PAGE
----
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Old 01-08-2010   #39
jmm99
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Default One stop interrogation & interviewing resource

Moderators Note: See Post 2 to explain why this appears!

this suggestion:

Quote:
from Jedburgh
Wonder how much they paid those "experts"? All they needed to do was ask a few old, experienced HUMINT NCOs. The best advice in the world, for free. Read my posts on interrogation.
Not being one to lightly disregard your advice (), here are the threads I found (using Advanced Search on interrogation and Jedburgh as poster):

A Lesson About Torture, Half Century On

Profusion of Rebel Groups Helps Them Survive

Terrorism in Indonesia

U.S. Army Adds Interrogators

Republican Revolt over interrogation techniques?

It's the Tribes, Stupid

Battlefield Ethics

It's Our Cage, Too - links to three threads on torture and interrogation in this post.

Advisers Fault Harsh Methods in Interrogation http://council.smallwarsjournal.com/...ead.php?t=9446

Extraordinary Rendition

HUMINT-Centric Ops

Fort Hunt's Quiet Men Break Silence on WWII

Semantic Search Engine as a model for Intel Analysis tool

Rendition in the Southern Cone: Operation Condor

"Face" among the Arabs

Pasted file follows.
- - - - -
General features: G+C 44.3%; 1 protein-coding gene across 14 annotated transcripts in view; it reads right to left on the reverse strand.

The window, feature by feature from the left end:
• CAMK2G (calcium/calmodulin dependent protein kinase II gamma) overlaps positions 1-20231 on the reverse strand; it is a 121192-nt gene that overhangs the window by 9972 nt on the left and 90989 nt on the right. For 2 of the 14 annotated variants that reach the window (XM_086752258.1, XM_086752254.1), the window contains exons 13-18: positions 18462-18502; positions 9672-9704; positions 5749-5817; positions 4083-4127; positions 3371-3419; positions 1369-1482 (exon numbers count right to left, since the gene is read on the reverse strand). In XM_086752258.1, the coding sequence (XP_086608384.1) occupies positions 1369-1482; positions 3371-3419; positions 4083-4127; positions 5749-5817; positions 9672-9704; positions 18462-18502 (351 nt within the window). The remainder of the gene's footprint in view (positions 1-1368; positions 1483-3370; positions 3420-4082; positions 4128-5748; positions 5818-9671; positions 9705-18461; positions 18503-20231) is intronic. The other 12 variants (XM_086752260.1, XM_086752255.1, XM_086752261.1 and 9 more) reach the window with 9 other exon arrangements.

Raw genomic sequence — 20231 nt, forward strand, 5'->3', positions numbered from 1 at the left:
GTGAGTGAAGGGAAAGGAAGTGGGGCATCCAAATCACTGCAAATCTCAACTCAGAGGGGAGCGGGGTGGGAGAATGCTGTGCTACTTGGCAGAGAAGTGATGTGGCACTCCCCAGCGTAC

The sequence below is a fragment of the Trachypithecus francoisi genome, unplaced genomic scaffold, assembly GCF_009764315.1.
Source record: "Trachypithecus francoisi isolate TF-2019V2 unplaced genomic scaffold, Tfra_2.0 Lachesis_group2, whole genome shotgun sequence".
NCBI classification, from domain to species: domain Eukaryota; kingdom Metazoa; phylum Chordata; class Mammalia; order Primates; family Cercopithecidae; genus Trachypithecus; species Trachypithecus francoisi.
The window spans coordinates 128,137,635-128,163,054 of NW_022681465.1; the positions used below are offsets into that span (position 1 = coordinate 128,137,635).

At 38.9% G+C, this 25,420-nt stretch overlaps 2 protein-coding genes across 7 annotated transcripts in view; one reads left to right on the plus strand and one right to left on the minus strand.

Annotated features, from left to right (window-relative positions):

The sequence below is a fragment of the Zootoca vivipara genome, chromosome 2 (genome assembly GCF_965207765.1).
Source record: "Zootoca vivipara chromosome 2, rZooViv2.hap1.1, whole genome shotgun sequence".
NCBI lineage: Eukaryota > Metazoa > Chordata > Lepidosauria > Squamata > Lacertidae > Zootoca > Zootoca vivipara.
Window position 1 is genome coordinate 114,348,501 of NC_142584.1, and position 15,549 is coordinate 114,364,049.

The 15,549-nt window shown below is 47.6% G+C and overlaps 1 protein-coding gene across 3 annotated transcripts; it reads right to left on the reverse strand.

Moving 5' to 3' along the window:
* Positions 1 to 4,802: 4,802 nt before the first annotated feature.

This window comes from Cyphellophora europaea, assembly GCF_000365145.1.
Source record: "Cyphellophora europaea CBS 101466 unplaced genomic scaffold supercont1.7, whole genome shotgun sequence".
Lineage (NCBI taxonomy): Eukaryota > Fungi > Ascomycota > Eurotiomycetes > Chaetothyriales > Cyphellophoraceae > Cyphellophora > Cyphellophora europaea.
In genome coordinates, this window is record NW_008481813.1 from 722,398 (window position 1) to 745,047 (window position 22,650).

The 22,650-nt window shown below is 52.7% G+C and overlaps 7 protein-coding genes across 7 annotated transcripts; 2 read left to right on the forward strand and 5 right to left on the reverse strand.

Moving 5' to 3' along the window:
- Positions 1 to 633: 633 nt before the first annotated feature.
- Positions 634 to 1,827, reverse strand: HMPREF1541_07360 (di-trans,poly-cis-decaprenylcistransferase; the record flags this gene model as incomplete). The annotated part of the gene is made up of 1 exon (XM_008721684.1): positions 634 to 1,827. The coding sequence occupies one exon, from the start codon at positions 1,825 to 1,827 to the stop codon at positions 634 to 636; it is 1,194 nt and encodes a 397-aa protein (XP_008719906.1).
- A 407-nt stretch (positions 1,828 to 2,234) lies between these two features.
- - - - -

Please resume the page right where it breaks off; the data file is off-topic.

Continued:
Iran in the News

Stalin World?

Gitmo and the lawyers!

Revising FM 3-24: What needs to change?

Screening for Interrogation

Hamas in Gaza

Iran and Iraq

35M school, Camp Williams UT

Interrogation in Afghanistan

Not to turn this into a Jedburgh Appreciation Page (), but the above threads contain multiple good links and comments by Ted and others.

Last edited by davidbfpo; 01-09-2010 at 02:13 PM. Reason: Edited slightly
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Old 01-09-2010   #40
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Default One stop interrogation resource

Interrogation irregularly features on SWC and an in-house, ex-military expert is Jedburgh whose contributions have been assembed by JMM recently. I thought it worthy of putting his posts / threads in one place for future use.